The arguments presented by London as evidence of Russia’s involvement in the case of ex-colonel GRU Sergey Skripal are illogical and unreliable. It is “fanning the flames of a new cold war”, which is beneficial only to the military-industrial complex and the special services of Great Britain, says former United Kingdom Ambassador to Uzbekistan Craig Murray.
Answering a question about who benefits from the Skripal case, the ex-diplomat drew attention to the fact that it contributes to the “upping” the Cold War rhetoric.
It adds fuel to the new Cold War. The armaments industry are the primary people who benefit. This kind of thing is very good for defense budgets. It is very good news for the spies and security services. Here in the UK the industry employs over 100,000 people. In a country of 60 million, this is a strong and very highly paid interest group. All of these people are seeing a major ramping up of their budgets. When the people feeding-in the intelligence are the same people who are benefiting financially from that story, then you have to worry. And particularly for right-wing politicians this is a cheap way of getting support.
adds Murray, drawing attention to the ongoing increase in the needs of the British special services and the armaments industry.
I find it remarkable that the very day this happened the British government was announcing that it was the Russian state that was behind this. They couldn’t possibly have had time to analyze any of the evidence. It is as though this is being used as a trigger to put prearranged anti-Russian measures into place and to “up” the Cold War rhetoric. You can’t help get the feeling that they are rather pleased this has happened and were even expecting it to happen.
In his opinion, the term “very likely”, which appears in London’s statements about Russia’s guilt, is in fact “a recognition of the lack of evidence.”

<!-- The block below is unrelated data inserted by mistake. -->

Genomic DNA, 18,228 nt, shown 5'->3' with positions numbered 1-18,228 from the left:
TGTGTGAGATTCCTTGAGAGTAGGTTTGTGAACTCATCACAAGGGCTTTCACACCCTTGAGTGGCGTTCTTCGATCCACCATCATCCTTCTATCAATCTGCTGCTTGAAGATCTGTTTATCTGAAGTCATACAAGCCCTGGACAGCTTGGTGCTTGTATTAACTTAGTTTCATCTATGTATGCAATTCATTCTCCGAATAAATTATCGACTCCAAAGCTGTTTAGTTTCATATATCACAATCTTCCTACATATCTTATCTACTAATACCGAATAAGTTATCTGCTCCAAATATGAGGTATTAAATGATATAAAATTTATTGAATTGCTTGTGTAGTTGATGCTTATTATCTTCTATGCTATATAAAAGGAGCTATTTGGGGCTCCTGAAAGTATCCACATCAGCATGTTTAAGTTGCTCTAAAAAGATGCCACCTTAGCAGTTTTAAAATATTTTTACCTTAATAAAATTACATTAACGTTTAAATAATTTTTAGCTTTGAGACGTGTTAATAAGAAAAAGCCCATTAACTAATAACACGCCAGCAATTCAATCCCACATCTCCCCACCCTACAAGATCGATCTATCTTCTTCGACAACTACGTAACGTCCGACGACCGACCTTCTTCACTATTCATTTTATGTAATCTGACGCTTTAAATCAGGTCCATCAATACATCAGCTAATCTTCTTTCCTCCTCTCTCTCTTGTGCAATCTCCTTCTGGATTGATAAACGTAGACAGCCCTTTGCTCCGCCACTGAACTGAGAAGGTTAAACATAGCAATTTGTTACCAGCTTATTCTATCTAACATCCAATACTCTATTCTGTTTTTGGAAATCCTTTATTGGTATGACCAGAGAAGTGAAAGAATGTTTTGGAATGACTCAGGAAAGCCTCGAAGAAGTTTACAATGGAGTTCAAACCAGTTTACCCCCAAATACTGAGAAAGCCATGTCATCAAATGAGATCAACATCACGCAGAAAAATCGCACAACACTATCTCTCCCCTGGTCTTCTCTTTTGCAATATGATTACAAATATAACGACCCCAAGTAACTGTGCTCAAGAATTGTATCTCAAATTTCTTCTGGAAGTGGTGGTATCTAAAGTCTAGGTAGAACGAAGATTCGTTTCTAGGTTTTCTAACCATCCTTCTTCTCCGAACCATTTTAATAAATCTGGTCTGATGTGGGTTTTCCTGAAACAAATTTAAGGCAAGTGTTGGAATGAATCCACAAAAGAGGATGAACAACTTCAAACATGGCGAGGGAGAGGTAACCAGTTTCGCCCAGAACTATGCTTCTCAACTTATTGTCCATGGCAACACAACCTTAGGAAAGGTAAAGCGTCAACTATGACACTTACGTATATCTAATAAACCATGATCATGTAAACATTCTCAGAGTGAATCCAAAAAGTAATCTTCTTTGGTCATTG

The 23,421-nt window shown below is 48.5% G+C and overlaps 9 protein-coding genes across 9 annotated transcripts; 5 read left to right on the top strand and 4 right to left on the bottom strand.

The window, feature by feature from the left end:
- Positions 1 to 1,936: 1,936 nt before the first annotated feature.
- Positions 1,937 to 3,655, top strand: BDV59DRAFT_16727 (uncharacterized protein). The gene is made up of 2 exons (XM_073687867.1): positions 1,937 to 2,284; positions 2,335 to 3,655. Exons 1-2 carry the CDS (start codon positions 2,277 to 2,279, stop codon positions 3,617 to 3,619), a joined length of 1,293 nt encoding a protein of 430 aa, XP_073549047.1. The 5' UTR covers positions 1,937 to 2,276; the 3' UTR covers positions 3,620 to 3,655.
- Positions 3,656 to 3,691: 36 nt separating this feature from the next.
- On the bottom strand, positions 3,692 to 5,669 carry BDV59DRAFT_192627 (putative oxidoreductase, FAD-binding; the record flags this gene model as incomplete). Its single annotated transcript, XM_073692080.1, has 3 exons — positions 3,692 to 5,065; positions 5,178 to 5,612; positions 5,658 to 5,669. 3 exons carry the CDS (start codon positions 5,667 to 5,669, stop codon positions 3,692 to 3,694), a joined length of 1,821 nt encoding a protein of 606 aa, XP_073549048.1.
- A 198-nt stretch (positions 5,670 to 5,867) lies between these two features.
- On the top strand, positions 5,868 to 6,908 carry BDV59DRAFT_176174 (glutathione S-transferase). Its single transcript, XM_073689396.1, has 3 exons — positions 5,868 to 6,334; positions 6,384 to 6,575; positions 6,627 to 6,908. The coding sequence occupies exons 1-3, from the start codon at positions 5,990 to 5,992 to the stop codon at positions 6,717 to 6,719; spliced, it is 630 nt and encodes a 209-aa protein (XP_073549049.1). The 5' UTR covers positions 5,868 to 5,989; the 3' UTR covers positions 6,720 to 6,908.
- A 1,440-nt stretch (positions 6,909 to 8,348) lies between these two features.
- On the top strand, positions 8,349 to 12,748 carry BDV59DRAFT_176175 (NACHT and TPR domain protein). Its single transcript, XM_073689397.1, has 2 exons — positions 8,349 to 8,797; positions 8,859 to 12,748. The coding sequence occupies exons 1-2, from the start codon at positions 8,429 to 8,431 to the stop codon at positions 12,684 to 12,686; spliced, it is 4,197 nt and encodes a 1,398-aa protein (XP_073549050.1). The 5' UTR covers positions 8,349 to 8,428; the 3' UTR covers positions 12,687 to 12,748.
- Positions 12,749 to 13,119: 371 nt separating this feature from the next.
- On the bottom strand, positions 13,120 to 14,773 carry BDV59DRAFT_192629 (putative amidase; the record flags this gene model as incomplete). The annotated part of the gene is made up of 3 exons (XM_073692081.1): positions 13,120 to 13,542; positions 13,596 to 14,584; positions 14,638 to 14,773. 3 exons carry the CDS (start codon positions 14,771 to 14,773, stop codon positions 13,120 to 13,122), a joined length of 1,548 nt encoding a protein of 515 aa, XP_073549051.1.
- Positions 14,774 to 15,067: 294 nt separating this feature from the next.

The former diplomat also pointed to obvious inconsistencies in the investigation’s development.
Until now, the official position of the British government and the Organization for the Prohibition of Chemical Weapons was that there was doubt as to whether they actually produced any of these. As of now, they haven’t been put on the banned list, precisely because the scientific community has doubted their existence. So the British government’s ability on day-one to identify this was quite remarkable. In 2016, the Iranians succeeded in producing several Novichok weapons and they reported their results to the Organization for the Prohibition of Chemical Weapons. Their motivation was that they were concerned that they themselves might be attacked by chemical weapons, possibly from Israel. There are at least a couple dozen countries who have the technical capability to create this type of nerve agent.
He recalled the statement of London that Skripal was poisoned with a substance that is ten times stronger than VX in its impact. “Thankfully, so far, nobody has been killed. Why isn’t this deadly agent more effective? Why is it that the doctor who administered first aid to Yulia Skripal was completely unaffected, even though he had extensive physical contact with her?” the former ambassador asks.
He stated that Russia had “no reason to risk its reputation in the international community,” punishing the defector. “If people are going to swap spies and then kill them, there won’t be any spy swaps in the future.” Murray explained.